How to pack a lunch that promotes good oral health
Good oral health is important for everyone, but especially for children. If you are a parent, here are some ways you can pack your child’s lunch to ensure their teeth are well looked after.
Healthy eating habits aren’t only good for a child’s body. They’re important for the health of their teeth too and can protect children (and adults) from gum disease, cavities, plague and adult tooth loss.
Even if your child brushes their teeth regularly, they can still be at risk of cavities if their diet isn’t packed with the right nutrients. As a parent, you can be proactive in their dental care by packing a lunch that includes foods that promote good oral health.
Easy ways to buy foods that are good for your child’s oral health
Foods that contain a lot of carbs, sugars and starch produce more plaque acids in the mouth. This is what attacks the enamel on teeth and leads to cavities. If you’re not sure if something is good for your child’s teeth, check the nutrition label for the presence of sugars.
As a general rule, whole foods, grainy pieces of bread and foods that aren’t as processed are always going to be better for oral health as they contain a high level of nutrients and are lower in sugar.
Some easy swaps include:
- White bread for a whole grain variety
- Sugary soda or fruit juice for water
- Processed fruit snacks for real fruit
- Sugar and lollies for protein-rich foods
What foods should I pack for lunch that improve oral health?
Milk, Yoghurt, Cheese
Dairy products contain calcium which is good for your teeth and gums. Your bones need calcium to grow and remain strong. Plain yoghurt, milk and cheese products are great for lunches as they are easy to pack full while providing protein for fullness and neutralising acids that bacteria can create.
Apples, Carrots, Celery
Crunchy foods such as carrots, celery, raw broccoli, and apples are great for oral health. Their firm exterior scrapes away plaque left on the teeth while their firmness prevents particles from getting stuck between the teeth. This keeps your breath smelling fresher as lodged food produces plaque and acids which smell. Apples and other crunchy fruit and vegetables promote saliva production which helps remove bacteria on the gums and around the mouth.
Water is great for teeth health because it helps keep saliva flowing and helps to dislodge pieces of food that are stuck between the teeth. Bottled water from the tap is good for children, especially if it’s fluoridated. Avoid bottled water that is flavored, or labelled as ‘enhanced’ water. These options usually contain additives and high amounts of sugar.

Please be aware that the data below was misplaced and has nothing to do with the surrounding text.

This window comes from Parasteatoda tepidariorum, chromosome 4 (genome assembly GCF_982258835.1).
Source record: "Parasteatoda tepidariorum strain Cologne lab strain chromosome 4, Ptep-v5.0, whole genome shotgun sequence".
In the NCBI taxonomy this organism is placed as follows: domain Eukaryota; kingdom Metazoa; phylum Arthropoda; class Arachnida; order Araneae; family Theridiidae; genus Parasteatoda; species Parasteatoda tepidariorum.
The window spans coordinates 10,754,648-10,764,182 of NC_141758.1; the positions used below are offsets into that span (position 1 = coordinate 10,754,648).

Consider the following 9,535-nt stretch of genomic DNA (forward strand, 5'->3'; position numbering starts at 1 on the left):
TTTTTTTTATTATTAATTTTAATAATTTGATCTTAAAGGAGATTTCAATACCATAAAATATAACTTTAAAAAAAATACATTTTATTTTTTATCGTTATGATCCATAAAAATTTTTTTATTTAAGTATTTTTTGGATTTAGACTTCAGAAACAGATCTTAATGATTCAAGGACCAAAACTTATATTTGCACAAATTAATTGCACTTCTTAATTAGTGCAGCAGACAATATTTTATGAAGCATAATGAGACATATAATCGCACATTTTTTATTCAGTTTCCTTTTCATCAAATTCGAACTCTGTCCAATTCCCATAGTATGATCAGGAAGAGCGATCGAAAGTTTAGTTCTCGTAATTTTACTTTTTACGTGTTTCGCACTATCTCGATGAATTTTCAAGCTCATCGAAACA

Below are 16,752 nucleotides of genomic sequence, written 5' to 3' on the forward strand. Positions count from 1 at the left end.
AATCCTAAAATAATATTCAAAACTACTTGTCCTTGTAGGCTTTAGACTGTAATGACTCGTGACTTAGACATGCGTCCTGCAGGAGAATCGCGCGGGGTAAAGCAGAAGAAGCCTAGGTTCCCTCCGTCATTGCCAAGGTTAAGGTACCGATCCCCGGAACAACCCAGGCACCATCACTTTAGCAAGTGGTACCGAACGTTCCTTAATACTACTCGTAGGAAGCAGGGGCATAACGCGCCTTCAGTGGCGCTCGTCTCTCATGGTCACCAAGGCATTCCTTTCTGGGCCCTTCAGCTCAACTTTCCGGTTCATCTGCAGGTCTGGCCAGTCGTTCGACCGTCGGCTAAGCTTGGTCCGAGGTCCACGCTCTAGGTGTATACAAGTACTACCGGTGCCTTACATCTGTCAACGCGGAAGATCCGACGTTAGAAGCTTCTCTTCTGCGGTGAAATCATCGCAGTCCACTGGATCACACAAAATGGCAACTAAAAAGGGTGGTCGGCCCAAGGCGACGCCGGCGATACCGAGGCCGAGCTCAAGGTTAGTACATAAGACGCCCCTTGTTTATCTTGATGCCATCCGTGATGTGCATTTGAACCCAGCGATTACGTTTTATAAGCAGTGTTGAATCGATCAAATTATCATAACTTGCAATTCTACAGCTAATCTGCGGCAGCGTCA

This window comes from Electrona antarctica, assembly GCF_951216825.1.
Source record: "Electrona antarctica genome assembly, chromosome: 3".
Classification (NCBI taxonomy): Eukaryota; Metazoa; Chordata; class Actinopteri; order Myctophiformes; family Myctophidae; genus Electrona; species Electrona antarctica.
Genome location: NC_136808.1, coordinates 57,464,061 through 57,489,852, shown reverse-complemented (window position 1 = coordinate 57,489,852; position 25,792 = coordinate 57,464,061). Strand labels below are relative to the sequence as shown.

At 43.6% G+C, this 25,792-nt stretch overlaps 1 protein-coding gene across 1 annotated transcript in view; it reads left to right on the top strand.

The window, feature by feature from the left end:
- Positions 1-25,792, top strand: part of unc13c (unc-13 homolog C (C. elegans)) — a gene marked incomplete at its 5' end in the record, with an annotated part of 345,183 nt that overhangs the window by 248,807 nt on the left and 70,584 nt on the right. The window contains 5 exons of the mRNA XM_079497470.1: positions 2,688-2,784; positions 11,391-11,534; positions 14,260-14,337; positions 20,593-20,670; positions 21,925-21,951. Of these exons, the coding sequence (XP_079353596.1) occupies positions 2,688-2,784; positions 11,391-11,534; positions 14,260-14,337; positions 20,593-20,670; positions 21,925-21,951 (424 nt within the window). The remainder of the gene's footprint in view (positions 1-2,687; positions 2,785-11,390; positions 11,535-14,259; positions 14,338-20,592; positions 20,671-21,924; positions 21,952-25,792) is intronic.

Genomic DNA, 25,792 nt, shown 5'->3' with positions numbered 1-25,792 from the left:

Tomatoes, Peppers, Broccoli, Potatoes and Spinach
These vegetables are great for teeth because they contain vitamin C which is vital for retaining healthy gums. While on their own these foods aren’t very convenient for lunch, there are ways to ensure your child is getting vegetables at lunchtime. Potato fritters with spinach, chopped tomato and pepper and shredded broccoli can be made the night before and packed cold in your child’s lunch box. You can also batch make and freeze them for added convenience.
What foods are bad for oral health and aren’t recommended for oral health?
White bread is highly processed and easily coats your child’s teeth in a soft, sticky paste. If your child has braces, it’s also a good idea to avoid white bread completely. Whole-grain breads are denser and don’t stick to teeth in the same way.
Potato crisps are an easy and common snack idea, however, their small particles get stuck on teeth easily. Nuts make a good alternative as they are full of fiber and protein which will keep their smile healthy and teeth clean.
Imitation Fruit Snacks
Fruit roll-ups, leathers and other fruit snacks sound like healthy food but they usually only contain a small amount of fruit. Any nutritional benefits are also outweighed by their high sugar content. Fruit leathers are often hard and chewy which causes them to stick to teeth and encourage the production of acids. Swap any fruit alternatives for the real thing.
How snacking and eating habits effect oral health
While packing healthy snacks promotes healthy eating habits, snacking too much is bad for your oral health. Frequent snacking promotes acid attacks on your teeth. It’s much better to eat a snack in one sitting rather than graze on foods throughout the day.
Remember to drink liquids while you are snacking. This will help produce saliva and wash away any food particles likely to get stuck in your teeth. Teach your children to drink during snack times at home. This will encourage them to drink more water while they are at school.
As well as adopting healthy eating habits, oral health problems can be avoided by brushing and flossing twice a day and seeing your dentist every six months. Book your next dental appointment here.